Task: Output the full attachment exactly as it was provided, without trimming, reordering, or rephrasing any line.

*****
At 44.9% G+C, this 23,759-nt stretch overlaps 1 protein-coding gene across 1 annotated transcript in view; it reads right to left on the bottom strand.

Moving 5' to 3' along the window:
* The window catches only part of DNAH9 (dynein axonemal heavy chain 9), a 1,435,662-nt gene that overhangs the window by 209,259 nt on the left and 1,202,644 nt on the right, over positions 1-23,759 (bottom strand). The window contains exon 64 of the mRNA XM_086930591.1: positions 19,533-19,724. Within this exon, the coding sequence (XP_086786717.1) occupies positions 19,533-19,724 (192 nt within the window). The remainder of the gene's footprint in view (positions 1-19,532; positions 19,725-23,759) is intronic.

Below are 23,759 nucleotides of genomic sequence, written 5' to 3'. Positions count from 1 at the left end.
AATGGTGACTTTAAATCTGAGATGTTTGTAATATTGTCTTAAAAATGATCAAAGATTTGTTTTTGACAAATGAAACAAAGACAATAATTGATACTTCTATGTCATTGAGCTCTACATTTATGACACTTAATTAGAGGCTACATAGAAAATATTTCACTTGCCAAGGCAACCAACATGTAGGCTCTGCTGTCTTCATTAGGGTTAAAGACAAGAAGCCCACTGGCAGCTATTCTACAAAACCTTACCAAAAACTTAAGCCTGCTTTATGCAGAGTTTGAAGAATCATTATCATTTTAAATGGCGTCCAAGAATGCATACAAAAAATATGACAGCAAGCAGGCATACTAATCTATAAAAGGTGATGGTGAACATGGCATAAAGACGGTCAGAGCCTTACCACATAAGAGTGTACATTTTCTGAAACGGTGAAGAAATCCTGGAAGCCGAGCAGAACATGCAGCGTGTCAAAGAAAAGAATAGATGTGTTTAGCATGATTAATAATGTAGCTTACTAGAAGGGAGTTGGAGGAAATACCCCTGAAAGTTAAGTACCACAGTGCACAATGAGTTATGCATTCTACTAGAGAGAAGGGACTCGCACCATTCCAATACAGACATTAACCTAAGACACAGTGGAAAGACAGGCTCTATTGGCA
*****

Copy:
At 44.9% G+C, this 23,759-nt stretch overlaps 1 protein-coding gene across 1 annotated transcript in view; it reads right to left on the bottom strand.

Moving 5' to 3' along the window:
* The window catches only part of DNAH9 (dynein axonemal heavy chain 9), a 1,435,662-nt gene that overhangs the window by 209,259 nt on the left and 1,202,644 nt on the right, over positions 1-23,759 (bottom strand). The window contains exon 64 of the mRNA XM_086930591.1: positions 19,533-19,724. Within this exon, the coding sequence (XP_086786717.1) occupies positions 19,533-19,724 (192 nt within the window). The remainder of the gene's footprint in view (positions 1-19,532; positions 19,725-23,759) is intronic.

Below are 23,759 nucleotides of genomic sequence, written 5' to 3'. Positions count from 1 at the left end.
AATGGTGACTTTAAATCTGAGATGTTTGTAATATTGTCTTAAAAATGATCAAAGATTTGTTTTTGACAAATGAAACAAAGACAATAATTGATACTTCTATGTCATTGAGCTCTACATTTATGACACTTAATTAGAGGCTACATAGAAAATATTTCACTTGCCAAGGCAACCAACATGTAGGCTCTGCTGTCTTCATTAGGGTTAAAGACAAGAAGCCCACTGGCAGCTATTCTACAAAACCTTACCAAAAACTTAAGCCTGCTTTATGCAGAGTTTGAAGAATCATTATCATTTTAAATGGCGTCCAAGAATGCATACAAAAAATATGACAGCAAGCAGGCATACTAATCTATAAAAGGTGATGGTGAACATGGCATAAAGACGGTCAGAGCCTTACCACATAAGAGTGTACATTTTCTGAAACGGTGAAGAAATCCTGGAAGCCGAGCAGAACATGCAGCGTGTCAAAGAAAAGAATAGATGTGTTTAGCATGATTAATAATGTAGCTTACTAGAAGGGAGTTGGAGGAAATACCCCTGAAAGTTAAGTACCACAGTGCACAATGAGTTATGCATTCTACTAGAGAGAAGGGACTCGCACCATTCCAATACAGACATTAACCTAAGACACAGTGGAAAGACAGGCTCTATTGGCA